As you might have figured by now, nothing was going to stop me from attending the colloquium on Thursday. Kip, after all, had authored one of the books that I’d used for my report in 9th grade. I got an A on the paper. Therefore, Kip helped me pass high school English. As an added bonus, his lecture was bound to be mind-blowingly mind-blowing. (You heard right, I just used the adverb form of an adjective to describe the same adjective. That’s how much it blew the mind. See, I even used it as a verb.)
Kip’s talk was divided into two parts, threaded together by the topic of “things made out of warped spacetime instead of matter.” The first half dealt with numerical general relativity, mostly as applied to modeling black hole collisions. As far as the casual viewer is concerned, this translates into cool animations whose creation took an unimaginable amount of time, effort, and Ph.D theses.
Looking back on the notes I took during the lecture, it appears that I was particularly awed by something Kip mentioned about the nonexistence of EM waves (exclamation point here). Perhaps I was just glad that 8.022 was over for the week.
It turns out that, due to the gnarly distortions in spacetime fabric in the vicinity of black holes, angular momentum conservation becomes meaningless! Naturally, this entails that the AP Physics test is meaningless, which confirms my suspicion that the College Board has been swindling us all along. (My own conspiracy theories aside, I found this part of the lecture immensely fascinating. Vectors transported parallel to themselves over curved surfaces are no longer parallel to their original direction when they return to their original position. In curved spacetime, the direction in which a vector points after you move it depends on the path you take. Which means that trying to add vectors together becomes annoyingly hard, much like knitting.)
Some of Kip’s slides especially resonated with his audience. I photoshopped in the relevant connotations for this one:
The second half of his lecture was devoted to LIGO, an experiment co-founded by Kip for gravitational wave detection. The set-up involves non-quantum-sized mirrors (as in, on the scale of 40 kg) and bouncing laser beams. Gravitational waves, which literally squeeze and stretch spacetime, are predicted to cause tiny motions in the mirrors on the quantum scale. As this slide makes glaringly clear, the upshot is that humans will see large things behave quantum-mechanically, become impressed, and end up making blockbuster action movies about LIGO.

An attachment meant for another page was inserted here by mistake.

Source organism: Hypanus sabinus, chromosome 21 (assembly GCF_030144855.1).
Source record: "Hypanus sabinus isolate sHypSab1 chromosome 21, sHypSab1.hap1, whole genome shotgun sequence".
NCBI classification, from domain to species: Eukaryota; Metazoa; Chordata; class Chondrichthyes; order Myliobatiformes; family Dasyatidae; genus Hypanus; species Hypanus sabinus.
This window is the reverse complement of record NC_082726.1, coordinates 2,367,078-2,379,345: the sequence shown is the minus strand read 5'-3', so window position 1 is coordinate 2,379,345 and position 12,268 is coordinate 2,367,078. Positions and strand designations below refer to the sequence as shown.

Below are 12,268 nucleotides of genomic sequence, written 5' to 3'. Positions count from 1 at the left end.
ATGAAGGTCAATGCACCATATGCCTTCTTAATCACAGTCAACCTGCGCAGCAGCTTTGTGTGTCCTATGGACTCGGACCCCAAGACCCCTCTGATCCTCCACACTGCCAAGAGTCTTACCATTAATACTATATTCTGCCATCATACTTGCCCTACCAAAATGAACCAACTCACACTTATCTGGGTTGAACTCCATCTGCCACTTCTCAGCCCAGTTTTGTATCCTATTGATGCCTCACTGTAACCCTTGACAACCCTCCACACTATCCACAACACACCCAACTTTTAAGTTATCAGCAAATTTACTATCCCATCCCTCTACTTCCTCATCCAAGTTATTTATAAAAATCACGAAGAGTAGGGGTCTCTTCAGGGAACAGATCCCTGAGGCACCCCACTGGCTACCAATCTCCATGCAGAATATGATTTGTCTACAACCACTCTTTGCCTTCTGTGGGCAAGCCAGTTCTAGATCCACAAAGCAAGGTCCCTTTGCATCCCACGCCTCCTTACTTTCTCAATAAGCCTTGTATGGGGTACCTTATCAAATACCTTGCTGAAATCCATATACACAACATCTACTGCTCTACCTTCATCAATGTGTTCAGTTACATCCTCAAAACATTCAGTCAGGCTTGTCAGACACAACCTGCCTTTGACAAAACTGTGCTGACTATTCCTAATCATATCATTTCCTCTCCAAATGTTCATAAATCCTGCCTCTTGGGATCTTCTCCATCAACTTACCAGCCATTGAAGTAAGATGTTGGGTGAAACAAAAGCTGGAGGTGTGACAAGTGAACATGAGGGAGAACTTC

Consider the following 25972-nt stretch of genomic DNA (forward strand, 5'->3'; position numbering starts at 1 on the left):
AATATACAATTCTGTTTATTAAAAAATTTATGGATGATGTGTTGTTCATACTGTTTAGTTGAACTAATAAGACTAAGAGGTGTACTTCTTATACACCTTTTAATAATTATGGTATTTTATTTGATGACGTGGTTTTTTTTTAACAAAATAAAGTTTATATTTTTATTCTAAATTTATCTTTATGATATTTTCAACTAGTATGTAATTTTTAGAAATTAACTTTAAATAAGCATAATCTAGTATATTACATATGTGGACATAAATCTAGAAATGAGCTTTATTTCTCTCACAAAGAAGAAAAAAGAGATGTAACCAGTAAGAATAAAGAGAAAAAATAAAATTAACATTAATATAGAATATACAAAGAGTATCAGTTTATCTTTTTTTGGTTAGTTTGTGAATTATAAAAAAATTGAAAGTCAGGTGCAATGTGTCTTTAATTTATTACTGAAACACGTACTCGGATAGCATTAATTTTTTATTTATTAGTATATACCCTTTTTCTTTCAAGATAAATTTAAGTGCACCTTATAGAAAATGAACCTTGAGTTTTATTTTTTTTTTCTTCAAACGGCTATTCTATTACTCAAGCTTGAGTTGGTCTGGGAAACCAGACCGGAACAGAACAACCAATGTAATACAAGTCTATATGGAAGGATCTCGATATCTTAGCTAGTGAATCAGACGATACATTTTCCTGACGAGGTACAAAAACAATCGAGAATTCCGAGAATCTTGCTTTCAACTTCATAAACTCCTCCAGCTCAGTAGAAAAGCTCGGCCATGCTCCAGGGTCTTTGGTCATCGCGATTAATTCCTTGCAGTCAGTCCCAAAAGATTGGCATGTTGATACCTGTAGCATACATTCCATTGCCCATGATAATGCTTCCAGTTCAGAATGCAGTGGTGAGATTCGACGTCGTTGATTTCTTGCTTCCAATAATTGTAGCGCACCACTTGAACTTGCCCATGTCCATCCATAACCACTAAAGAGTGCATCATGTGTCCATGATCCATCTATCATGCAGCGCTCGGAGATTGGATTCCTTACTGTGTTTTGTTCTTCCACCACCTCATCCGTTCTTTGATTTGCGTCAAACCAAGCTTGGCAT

(Over dinner, Kip mentioned that he’s working on a sci-fi movie with Spielberg based on, believe it or not, real Science. The opening scene will involve LIGO discovering gravitational waves. Apparently, all of it will be scientifically plausible while remaining Spielberg-y at the same time. I’ve got high hopes already.)
Once the thunderous applause died down, Kip obligingly gave autographs and stood for pictures. Erons ’12, a longtime fan, got an autograph on one particular page of a book by Stephen Hawking.
Professor Nergis Mavalvala, whom I mentioned previously in the context of another physics department-sponsored dinner, was also in the audience. Here, Kip congratulates her on her recent tenure.
Afterwards, a lucky handful of us randomly-chosen SPS undergrads took Kip to dinner at the Kendall Hotel. Seated in a private dining room eerily reminiscent of a American colonial-era museum exhibit, we chatted about physics, the respective charms of MIT and (cough) Caltech, thermodynamics of black holes (two dinner attendees had a presentation due the next day), Kip’s hobbies (scuba diving?), his friendships with Stephen Hawking and Richard Feynman, and whether or not cosmologists need to justify their existence. Kip was amiable to the point of insisting that we call him by first name, in which regard I failed at least twice.
I had the yucca mashed potatoes and grilled shrimp. In case this is of interest to anyone here, Kip had the salmon burger.
Finally, the night ended when I brusquely handed my camera to some random guy exiting the hotel, upon whom the SPS president politely forced the task of taking the following photo. Notice how everyone appears happy and grateful except for the one person who appears happy and slightly uncertain whether she will ever see her camera again.
Another day, another once-in-a-lifetime experience.